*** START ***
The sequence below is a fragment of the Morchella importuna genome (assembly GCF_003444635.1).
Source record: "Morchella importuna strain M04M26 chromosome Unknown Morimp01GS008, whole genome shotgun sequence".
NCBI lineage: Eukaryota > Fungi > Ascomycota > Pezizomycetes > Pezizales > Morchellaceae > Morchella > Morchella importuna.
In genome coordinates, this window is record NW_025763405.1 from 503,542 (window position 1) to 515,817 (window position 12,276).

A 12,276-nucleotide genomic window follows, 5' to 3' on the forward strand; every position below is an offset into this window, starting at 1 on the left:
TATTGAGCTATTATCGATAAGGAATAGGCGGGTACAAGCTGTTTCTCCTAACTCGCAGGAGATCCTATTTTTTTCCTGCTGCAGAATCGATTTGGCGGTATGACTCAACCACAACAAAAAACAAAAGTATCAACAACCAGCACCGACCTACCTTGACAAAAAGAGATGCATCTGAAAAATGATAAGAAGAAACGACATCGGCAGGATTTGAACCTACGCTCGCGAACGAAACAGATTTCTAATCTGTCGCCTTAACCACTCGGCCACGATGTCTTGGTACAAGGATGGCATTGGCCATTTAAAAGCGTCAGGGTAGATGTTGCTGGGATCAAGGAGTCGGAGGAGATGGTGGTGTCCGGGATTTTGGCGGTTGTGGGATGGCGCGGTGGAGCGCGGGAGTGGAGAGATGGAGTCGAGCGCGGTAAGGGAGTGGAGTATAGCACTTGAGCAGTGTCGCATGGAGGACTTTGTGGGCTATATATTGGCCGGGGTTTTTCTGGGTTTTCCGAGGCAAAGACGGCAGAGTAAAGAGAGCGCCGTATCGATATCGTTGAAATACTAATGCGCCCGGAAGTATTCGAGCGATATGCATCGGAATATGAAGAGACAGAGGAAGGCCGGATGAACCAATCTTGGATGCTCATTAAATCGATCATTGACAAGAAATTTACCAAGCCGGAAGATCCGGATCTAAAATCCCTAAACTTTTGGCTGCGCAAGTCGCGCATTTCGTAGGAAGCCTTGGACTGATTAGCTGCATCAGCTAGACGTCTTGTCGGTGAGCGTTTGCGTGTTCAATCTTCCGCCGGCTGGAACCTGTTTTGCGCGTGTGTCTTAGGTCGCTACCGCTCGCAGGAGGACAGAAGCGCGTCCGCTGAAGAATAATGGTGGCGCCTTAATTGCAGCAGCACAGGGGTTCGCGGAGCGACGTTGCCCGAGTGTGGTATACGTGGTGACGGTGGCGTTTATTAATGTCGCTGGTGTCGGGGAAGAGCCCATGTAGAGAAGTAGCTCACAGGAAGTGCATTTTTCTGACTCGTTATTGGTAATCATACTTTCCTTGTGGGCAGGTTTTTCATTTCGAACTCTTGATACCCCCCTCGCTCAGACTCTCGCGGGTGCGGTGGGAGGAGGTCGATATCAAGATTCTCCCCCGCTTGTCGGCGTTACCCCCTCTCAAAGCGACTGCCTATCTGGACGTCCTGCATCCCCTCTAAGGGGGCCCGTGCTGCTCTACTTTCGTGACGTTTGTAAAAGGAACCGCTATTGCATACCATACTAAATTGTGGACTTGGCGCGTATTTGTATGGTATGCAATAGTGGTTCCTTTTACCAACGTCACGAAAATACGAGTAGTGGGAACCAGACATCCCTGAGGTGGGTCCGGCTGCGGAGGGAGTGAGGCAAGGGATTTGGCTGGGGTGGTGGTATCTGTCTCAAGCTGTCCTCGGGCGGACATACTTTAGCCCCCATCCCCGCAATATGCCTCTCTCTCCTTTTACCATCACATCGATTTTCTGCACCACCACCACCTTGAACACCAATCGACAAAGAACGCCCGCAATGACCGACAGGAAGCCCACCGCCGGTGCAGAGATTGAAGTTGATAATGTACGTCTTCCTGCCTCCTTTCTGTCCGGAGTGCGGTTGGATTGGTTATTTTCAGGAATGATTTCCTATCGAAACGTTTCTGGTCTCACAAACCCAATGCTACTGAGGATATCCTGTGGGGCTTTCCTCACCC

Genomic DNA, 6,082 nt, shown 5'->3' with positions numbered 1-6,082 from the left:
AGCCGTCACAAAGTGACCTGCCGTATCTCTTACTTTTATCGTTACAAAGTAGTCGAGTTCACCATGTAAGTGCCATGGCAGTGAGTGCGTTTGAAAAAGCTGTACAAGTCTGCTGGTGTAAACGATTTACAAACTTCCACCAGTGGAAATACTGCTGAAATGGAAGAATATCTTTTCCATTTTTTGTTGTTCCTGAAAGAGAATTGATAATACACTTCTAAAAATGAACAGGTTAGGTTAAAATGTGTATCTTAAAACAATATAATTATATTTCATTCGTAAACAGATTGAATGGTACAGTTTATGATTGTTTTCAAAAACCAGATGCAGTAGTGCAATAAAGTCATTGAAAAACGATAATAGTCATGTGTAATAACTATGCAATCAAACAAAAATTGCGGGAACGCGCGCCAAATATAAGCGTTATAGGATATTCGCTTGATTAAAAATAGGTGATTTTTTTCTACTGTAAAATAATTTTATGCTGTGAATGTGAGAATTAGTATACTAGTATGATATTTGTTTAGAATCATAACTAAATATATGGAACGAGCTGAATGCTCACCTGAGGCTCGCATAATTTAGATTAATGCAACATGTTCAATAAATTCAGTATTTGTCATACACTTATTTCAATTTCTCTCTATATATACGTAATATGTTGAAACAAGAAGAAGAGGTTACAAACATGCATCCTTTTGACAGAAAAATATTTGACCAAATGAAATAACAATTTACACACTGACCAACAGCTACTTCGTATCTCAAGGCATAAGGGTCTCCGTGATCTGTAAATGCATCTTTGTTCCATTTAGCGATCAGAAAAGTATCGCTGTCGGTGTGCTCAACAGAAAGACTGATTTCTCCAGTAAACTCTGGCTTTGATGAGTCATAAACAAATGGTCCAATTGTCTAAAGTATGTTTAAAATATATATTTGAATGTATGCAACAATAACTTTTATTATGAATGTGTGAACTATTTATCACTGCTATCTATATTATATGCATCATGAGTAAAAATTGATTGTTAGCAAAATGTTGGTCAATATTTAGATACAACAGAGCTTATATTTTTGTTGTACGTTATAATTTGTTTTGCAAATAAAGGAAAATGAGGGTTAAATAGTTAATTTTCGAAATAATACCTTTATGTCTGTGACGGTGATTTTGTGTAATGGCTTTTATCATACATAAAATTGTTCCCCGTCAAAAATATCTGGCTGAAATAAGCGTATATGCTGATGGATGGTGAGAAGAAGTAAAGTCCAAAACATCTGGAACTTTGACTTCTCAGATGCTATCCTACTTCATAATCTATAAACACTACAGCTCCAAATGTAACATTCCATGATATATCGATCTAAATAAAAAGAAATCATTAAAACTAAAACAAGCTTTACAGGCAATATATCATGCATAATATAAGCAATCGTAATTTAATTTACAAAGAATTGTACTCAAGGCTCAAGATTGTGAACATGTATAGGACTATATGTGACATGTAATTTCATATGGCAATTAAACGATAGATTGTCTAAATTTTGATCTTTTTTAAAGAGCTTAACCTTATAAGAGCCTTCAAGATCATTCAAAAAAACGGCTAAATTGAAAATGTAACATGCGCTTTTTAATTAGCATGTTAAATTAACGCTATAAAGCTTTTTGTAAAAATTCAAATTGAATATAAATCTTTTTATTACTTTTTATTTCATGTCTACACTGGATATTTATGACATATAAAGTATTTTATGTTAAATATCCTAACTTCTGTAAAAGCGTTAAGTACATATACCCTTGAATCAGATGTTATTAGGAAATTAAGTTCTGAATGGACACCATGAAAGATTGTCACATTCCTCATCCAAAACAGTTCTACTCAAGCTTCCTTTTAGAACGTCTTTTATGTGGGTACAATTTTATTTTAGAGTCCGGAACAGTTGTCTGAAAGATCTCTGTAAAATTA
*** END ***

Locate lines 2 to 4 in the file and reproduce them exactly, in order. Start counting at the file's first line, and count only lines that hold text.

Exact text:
Source record: "Morchella importuna strain M04M26 chromosome Unknown Morimp01GS008, whole genome shotgun sequence".
NCBI lineage: Eukaryota > Fungi > Ascomycota > Pezizomycetes > Pezizales > Morchellaceae > Morchella > Morchella importuna.
In genome coordinates, this window is record NW_025763405.1 from 503,542 (window position 1) to 515,817 (window position 12,276).